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Tuesday, February 06, 2007 | You’d have to go back many years, perhaps many centuries, to find a time when America’s relations with its historic friends and allies around the world have been so bad. The Bush administration has been unique in its ability to turn friends hostile. This even includes Britain, where Prime Minister Tony Blair lately has been urging Bush to cooperate with the rest of the world in his second term.

Bush travels to Europe this month to try to patch things up, which won’t be easy. Recent polls put Americans standing among Europeans, including the British, as low as they’ve been since polling began. “European support for strong American leadership in the world has declined significantly over the past two years, as has approval for President George Bush’s international policies,” reported the German Marshall Fund in its report “Transatlantic Trends 2004,” based on interviews with 10,000 people. Name a project or position of the European Union – from the Kyoto Treaty on clean air, to the World Criminal Court, to negotiating with Iran, to getting out of Iraq, to creating a multi-polar world – and the Bush administration opposes it.

The general European view of U.S. policy under Bush is that it is not just anti-European but anti-planet, and Bush’s inaugural moralizing last month about “spreading freedom” around the world – if Iraq is an example of how freedom is spread – fills people with dread. If things went badly for Bush on his first two trips to Europe, when he was met with hostile crowds everywhere he went, the revelations of prisoner abuse at Abu Ghraib and Guantanamo are unlikely to improve the reception this time.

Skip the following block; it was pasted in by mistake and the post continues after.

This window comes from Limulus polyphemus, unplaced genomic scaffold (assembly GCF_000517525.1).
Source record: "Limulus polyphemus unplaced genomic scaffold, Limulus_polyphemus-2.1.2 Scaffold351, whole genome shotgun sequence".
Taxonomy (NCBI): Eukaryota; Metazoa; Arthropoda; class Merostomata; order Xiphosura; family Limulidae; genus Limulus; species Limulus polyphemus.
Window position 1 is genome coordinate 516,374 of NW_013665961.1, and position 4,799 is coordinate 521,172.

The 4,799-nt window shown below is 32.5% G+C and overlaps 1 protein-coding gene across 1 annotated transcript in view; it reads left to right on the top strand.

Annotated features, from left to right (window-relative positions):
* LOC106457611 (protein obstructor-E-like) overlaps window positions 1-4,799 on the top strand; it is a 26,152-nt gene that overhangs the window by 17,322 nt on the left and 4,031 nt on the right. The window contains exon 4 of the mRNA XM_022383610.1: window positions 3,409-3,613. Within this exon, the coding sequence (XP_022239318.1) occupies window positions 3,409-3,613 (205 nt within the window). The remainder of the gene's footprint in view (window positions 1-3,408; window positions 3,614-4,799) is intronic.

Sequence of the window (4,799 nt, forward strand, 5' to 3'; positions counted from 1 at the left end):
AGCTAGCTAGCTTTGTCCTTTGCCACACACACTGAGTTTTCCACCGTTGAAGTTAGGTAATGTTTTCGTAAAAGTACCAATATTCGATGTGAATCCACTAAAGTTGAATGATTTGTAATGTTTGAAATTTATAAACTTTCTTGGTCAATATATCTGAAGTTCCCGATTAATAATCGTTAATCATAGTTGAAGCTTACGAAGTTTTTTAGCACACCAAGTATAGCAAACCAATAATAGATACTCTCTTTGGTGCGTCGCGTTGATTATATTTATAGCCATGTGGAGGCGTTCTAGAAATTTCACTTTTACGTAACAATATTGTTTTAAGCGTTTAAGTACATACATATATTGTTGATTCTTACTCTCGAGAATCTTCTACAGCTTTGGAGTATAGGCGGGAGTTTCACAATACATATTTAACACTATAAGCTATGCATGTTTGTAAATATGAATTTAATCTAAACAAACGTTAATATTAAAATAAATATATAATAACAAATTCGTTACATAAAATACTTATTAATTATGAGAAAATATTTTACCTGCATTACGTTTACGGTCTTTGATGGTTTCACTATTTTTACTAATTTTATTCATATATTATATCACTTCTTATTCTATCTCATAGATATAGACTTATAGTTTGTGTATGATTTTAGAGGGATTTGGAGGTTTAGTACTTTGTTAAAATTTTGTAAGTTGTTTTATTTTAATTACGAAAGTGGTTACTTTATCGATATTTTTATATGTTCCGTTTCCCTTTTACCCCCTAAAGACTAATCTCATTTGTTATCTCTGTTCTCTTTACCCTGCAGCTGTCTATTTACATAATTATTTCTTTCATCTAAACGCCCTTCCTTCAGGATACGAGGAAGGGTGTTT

How did this come about? In past years, for past presidents, trips to Europe were times of acclaim and celebration. I was reporting from Paris during Richard Nixon’s first trip to Europe as president, one month after his inauguration in 1969, and the streets were lined with cheering people, larger crowds than Nixon ever brought out at home. It wasn’t the man they were cheering – as they had cheered and acclaimed John Kennedy in 1961 – it was America, and what Americans had done for Europe throughout the 20th Century. They cheered Kennedy and Nixon as symbols of America.

There’ll be no cheering for Bush, for he is a symbol of division, not unity. NATO, that great alliance of Europeans and North Americans, hangs by a thread thanks to Bush. Ronald Asmus, a leading analyst and former deputy assistant secretary of state for Europe, wrote recently in “Foreign Affairs” of “the collapse of the Atlantic Alliance.”

Bush did not achieve the collapse inadvertently. Starting with the rejection of Kyoto, a treaty whose negotiations began under George H.W. Bush and was signed seven years later by Bill Clinton, George W. Bush signaled that his administration has little respect for treaties, alliances or good relations with friendly states. Recognizing that climate change affects all nations, 55 nations signed the Kyoto treaty, only to have Bush reject it to protect U.S. energy interests, starting with the coal industry. Without the electoral votes of Wyoming and West Virginia, the number one and two coal-producing states, Bush would have lost to Al Gore in 2000.

The Kyoto rejection sent a message that has been reaffirmed repeatedly in Bush decisions: his political base comes first. While this may be justifiable on domestic issues – placating fundamentalists by opposing abortion rights and stem cell research, for example – it is indefensible foreign policy. Treaties and alliances become meaningless if nations subordinate them to local politics. Under those terms, America would not have joined World War I or armed Britain to resist Hitler, and no U.S. president would dare work – as George H.W. Bush and Bill Clinton did but George W. Bush has not done – for a fair settlement of the Israeli-Palestinian conflict.

James O. Goldsborough has written on foreign affairs for four decades, both from the United States and abroad, where he worked as a foreign correspondent for the New York Herald Tribune, International Herald Tribune, and Newsweek magazine for 14 years, reporting from more than 40 countries.  Most recently, he was a columnist for the San Diego Union-Tribune.

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